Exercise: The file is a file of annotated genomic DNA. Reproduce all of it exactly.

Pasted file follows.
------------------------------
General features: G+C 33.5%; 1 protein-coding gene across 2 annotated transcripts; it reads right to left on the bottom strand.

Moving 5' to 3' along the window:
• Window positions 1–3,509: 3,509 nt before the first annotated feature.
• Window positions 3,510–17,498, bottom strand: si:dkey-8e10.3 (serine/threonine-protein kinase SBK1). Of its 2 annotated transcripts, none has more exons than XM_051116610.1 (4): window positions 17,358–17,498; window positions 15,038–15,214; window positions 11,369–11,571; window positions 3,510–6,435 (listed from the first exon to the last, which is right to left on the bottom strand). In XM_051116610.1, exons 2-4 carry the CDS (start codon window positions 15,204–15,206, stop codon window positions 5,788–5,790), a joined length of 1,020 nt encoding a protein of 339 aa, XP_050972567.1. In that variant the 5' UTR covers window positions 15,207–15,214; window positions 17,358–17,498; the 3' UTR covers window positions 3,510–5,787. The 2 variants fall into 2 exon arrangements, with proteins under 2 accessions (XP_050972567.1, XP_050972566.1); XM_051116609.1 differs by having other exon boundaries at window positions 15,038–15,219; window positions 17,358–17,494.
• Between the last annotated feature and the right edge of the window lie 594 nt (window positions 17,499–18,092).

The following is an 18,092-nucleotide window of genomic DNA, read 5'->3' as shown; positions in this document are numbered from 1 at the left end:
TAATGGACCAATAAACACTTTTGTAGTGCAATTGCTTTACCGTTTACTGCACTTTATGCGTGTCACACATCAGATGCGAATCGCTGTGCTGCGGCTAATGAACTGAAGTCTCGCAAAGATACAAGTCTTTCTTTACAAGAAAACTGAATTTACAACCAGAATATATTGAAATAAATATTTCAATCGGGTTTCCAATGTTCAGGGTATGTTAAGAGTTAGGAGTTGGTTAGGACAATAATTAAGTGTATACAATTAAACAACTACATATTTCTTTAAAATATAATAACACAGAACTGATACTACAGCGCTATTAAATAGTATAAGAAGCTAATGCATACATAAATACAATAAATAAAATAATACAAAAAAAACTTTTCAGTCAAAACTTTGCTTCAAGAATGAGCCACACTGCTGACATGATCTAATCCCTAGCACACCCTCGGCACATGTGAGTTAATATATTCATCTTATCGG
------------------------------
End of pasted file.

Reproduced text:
General features: G+C 33.5%; 1 protein-coding gene across 2 annotated transcripts; it reads right to left on the bottom strand.

Moving 5' to 3' along the window:
• Window positions 1–3,509: 3,509 nt before the first annotated feature.
• Window positions 3,510–17,498, bottom strand: si:dkey-8e10.3 (serine/threonine-protein kinase SBK1). Of its 2 annotated transcripts, none has more exons than XM_051116610.1 (4): window positions 17,358–17,498; window positions 15,038–15,214; window positions 11,369–11,571; window positions 3,510–6,435 (listed from the first exon to the last, which is right to left on the bottom strand). In XM_051116610.1, exons 2-4 carry the CDS (start codon window positions 15,204–15,206, stop codon window positions 5,788–5,790), a joined length of 1,020 nt encoding a protein of 339 aa, XP_050972567.1. In that variant the 5' UTR covers window positions 15,207–15,214; window positions 17,358–17,498; the 3' UTR covers window positions 3,510–5,787. The 2 variants fall into 2 exon arrangements, with proteins under 2 accessions (XP_050972567.1, XP_050972566.1); XM_051116609.1 differs by having other exon boundaries at window positions 15,038–15,219; window positions 17,358–17,494.
• Between the last annotated feature and the right edge of the window lie 594 nt (window positions 17,499–18,092).

The following is an 18,092-nucleotide window of genomic DNA, read 5'->3' as shown; positions in this document are numbered from 1 at the left end:
TAATGGACCAATAAACACTTTTGTAGTGCAATTGCTTTACCGTTTACTGCACTTTATGCGTGTCACACATCAGATGCGAATCGCTGTGCTGCGGCTAATGAACTGAAGTCTCGCAAAGATACAAGTCTTTCTTTACAAGAAAACTGAATTTACAACCAGAATATATTGAAATAAATATTTCAATCGGGTTTCCAATGTTCAGGGTATGTTAAGAGTTAGGAGTTGGTTAGGACAATAATTAAGTGTATACAATTAAACAACTACATATTTCTTTAAAATATAATAACACAGAACTGATACTACAGCGCTATTAAATAGTATAAGAAGCTAATGCATACATAAATACAATAAATAAAATAATACAAAAAAAACTTTTCAGTCAAAACTTTGCTTCAAGAATGAGCCACACTGCTGACATGATCTAATCCCTAGCACACCCTCGGCACATGTGAGTTAATATATTCATCTTATCGG